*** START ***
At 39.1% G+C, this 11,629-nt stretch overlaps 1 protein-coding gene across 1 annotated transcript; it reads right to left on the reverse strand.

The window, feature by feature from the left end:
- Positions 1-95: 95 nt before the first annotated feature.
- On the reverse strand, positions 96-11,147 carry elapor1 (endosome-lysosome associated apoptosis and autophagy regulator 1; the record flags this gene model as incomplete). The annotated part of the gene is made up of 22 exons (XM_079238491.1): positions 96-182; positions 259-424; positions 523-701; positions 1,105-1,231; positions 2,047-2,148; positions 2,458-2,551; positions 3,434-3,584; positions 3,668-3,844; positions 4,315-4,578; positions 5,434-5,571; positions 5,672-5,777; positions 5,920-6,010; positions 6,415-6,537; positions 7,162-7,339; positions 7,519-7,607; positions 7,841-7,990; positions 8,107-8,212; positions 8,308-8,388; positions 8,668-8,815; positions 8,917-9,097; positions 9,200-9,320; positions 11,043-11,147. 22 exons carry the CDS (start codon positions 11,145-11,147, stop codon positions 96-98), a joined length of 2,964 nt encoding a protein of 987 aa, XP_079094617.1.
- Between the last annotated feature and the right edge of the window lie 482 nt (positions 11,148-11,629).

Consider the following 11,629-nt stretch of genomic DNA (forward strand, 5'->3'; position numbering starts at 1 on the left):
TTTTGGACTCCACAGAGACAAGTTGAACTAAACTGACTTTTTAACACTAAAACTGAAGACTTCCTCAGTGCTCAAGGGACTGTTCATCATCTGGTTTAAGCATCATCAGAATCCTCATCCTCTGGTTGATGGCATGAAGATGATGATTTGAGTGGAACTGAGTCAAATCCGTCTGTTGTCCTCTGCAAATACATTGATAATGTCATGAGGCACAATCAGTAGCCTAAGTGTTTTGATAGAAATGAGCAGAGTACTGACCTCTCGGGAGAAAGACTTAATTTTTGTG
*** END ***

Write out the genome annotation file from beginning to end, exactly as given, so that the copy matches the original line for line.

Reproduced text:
At 39.1% G+C, this 11,629-nt stretch overlaps 1 protein-coding gene across 1 annotated transcript; it reads right to left on the reverse strand.

The window, feature by feature from the left end:
- Positions 1-95: 95 nt before the first annotated feature.
- On the reverse strand, positions 96-11,147 carry elapor1 (endosome-lysosome associated apoptosis and autophagy regulator 1; the record flags this gene model as incomplete). The annotated part of the gene is made up of 22 exons (XM_079238491.1): positions 96-182; positions 259-424; positions 523-701; positions 1,105-1,231; positions 2,047-2,148; positions 2,458-2,551; positions 3,434-3,584; positions 3,668-3,844; positions 4,315-4,578; positions 5,434-5,571; positions 5,672-5,777; positions 5,920-6,010; positions 6,415-6,537; positions 7,162-7,339; positions 7,519-7,607; positions 7,841-7,990; positions 8,107-8,212; positions 8,308-8,388; positions 8,668-8,815; positions 8,917-9,097; positions 9,200-9,320; positions 11,043-11,147. 22 exons carry the CDS (start codon positions 11,145-11,147, stop codon positions 96-98), a joined length of 2,964 nt encoding a protein of 987 aa, XP_079094617.1.
- Between the last annotated feature and the right edge of the window lie 482 nt (positions 11,148-11,629).

Consider the following 11,629-nt stretch of genomic DNA (forward strand, 5'->3'; position numbering starts at 1 on the left):
TTTTGGACTCCACAGAGACAAGTTGAACTAAACTGACTTTTTAACACTAAAACTGAAGACTTCCTCAGTGCTCAAGGGACTGTTCATCATCTGGTTTAAGCATCATCAGAATCCTCATCCTCTGGTTGATGGCATGAAGATGATGATTTGAGTGGAACTGAGTCAAATCCGTCTGTTGTCCTCTGCAAATACATTGATAATGTCATGAGGCACAATCAGTAGCCTAAGTGTTTTGATAGAAATGAGCAGAGTACTGACCTCTCGGGAGAAAGACTTAATTTTTGTG